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European Hospitals Instrumental in Spread of Drug-Resistant Bacteria

By HospiMedica International staff writers
Posted on 05 Aug 2019
Antibiotic-resistant strains of Klebsiella pneumoniae are spreading through hospitals in Europe, claims a new study.

Researchers at the University of Freiburg (Germany), the Centre for Genomic Pathogen Surveillance (Cambridge, United Kingdom), the University of Florence (Italy), and other institutions conducted a study to analyze genomic sequences and epidemiological data of over 1,700 K. pneumoniae samples isolated from patients in 244 hospitals in 32 countries. The results revealed that acquisition of carbapenemase--an enzyme that renders the antibiotic carbapenem useless--is the main cause of resistance, occurring across diverse phylogenetic backgrounds.

Image: Klebsiella pneumoniae is spreading through hospitals in Europe (Photo courtesy of Shutterstock).
Image: Klebsiella pneumoniae is spreading through hospitals in Europe (Photo courtesy of Shutterstock).

They also found that 69.9% of the carbapenemase-positive isolates were concentrated in four clonal lineages and their derivatives. A subsequent analysis of the genetic and geographic distances between isolates with different β-lactam resistance determinants suggests that the propensity of K. pneumoniae to spread in hospital environments correlates with the degree of resistance. Over half of the hospitals that contributed carbapenemase-positive isolates probably experienced within-hospital transmission, and inter-hospital spread was far more frequent within, rather than between, countries. The study was published on July 29, 2019, in Nature Microbiology.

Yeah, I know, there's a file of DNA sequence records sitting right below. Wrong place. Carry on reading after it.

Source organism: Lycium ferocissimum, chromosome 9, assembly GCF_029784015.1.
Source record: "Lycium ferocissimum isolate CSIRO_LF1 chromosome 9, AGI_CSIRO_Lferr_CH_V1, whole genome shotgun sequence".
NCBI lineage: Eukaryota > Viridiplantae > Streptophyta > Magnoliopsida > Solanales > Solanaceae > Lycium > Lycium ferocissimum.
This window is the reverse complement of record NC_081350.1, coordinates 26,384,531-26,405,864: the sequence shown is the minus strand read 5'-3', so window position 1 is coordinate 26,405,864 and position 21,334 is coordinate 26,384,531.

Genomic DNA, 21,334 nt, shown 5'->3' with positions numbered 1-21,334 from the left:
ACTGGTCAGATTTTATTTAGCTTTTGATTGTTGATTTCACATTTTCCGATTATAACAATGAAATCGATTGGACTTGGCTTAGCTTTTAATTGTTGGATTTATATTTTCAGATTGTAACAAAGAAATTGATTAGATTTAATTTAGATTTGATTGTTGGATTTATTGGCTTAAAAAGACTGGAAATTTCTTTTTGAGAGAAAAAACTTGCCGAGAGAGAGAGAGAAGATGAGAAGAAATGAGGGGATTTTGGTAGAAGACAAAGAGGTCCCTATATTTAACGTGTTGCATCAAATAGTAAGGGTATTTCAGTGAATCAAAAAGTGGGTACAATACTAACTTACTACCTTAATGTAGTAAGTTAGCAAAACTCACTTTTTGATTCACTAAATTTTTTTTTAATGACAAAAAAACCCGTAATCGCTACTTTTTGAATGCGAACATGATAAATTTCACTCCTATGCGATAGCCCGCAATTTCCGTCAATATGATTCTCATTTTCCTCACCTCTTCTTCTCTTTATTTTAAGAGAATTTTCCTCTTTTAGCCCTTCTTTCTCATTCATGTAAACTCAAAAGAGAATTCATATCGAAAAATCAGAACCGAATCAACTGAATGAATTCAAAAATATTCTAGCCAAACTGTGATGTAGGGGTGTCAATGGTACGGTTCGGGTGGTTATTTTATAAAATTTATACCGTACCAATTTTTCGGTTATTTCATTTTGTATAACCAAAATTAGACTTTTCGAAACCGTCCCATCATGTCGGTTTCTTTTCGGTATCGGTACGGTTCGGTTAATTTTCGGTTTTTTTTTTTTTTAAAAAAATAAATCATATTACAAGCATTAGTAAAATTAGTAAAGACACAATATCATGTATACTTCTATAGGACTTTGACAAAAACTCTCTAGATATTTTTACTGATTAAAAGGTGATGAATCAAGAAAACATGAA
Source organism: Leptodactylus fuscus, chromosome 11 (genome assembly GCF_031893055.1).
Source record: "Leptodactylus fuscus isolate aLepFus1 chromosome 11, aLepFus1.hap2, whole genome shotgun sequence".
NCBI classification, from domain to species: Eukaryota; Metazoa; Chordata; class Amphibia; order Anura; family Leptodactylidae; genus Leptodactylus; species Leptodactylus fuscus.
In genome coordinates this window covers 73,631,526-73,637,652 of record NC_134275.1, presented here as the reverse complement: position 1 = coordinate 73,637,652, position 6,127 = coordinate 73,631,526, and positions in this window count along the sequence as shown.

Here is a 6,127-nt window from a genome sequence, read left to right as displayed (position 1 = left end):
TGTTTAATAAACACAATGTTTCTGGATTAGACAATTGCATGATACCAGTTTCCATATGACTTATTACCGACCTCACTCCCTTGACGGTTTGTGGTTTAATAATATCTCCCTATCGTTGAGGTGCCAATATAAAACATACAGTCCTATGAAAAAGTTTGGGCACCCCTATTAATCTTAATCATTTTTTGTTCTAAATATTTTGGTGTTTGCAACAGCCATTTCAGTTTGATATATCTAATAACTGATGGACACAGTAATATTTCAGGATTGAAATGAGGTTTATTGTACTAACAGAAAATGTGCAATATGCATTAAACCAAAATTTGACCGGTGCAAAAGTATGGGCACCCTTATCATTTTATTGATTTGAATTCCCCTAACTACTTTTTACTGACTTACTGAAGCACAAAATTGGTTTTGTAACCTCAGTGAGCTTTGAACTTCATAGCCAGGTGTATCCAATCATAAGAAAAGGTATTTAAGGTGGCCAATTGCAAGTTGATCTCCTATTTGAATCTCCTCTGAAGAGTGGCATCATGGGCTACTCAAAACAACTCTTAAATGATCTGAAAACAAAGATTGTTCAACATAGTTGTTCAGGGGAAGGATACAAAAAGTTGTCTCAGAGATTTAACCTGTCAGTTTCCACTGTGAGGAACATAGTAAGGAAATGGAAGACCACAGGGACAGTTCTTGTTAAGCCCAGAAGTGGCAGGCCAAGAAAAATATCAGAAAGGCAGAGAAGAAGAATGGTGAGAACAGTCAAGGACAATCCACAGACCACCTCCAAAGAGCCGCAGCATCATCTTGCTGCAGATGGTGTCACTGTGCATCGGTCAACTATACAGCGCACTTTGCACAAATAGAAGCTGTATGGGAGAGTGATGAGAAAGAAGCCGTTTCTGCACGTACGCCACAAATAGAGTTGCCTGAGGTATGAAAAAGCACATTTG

“The 'One Health' approach to antibiotic resistance focuses on the spread of pathogens through humans, animals, and the environment, including hospitals. But in the case of carbapenem-resistant K. pneumoniae, our findings imply hospitals are the key facilitator of transmission,” said lead author Sophia David, PhD, of the Centre for Genomic Pathogen Surveillance. “Over half of the samples carrying a carbapenemase gene were closely related to others collected from the same hospital, suggesting that the bacteria are spreading from person-to-person, primarily within hospitals.”

“We are optimistic that with good hospital hygiene, which includes early identification and isolation of patients carrying these bacteria, we can not only delay the spread of these pathogens, but also successfully control them,” said senior author Professor Hajo Grundmann, MD, head of the Institute for Infection Prevention and Hospital Hygiene at the University of Freiburg. “This research emphasises the importance of infection control and ongoing genomic surveillance of antibiotic-resistant bacteria to ensure we detect new resistant strains early, and act to combat the spread of antibiotic resistance.”

Horizontal gene transfer (HGT) is the primary mechanism for the spread of antibiotic resistance in bacteria. Genes responsible for antibiotic resistance in one species of bacteria can be transferred to another species of bacteria through various mechanisms of HGT such as transformation, transduction and conjugation, subsequently arming the antibiotic resistant genes' recipient against antibiotics. The rapid spread of antibiotic resistance genes in this manner is becoming medically challenging to deal with.

Related Links:
University of Freiburg
Centre for Genomic Pathogen Surveillance
University of Florence


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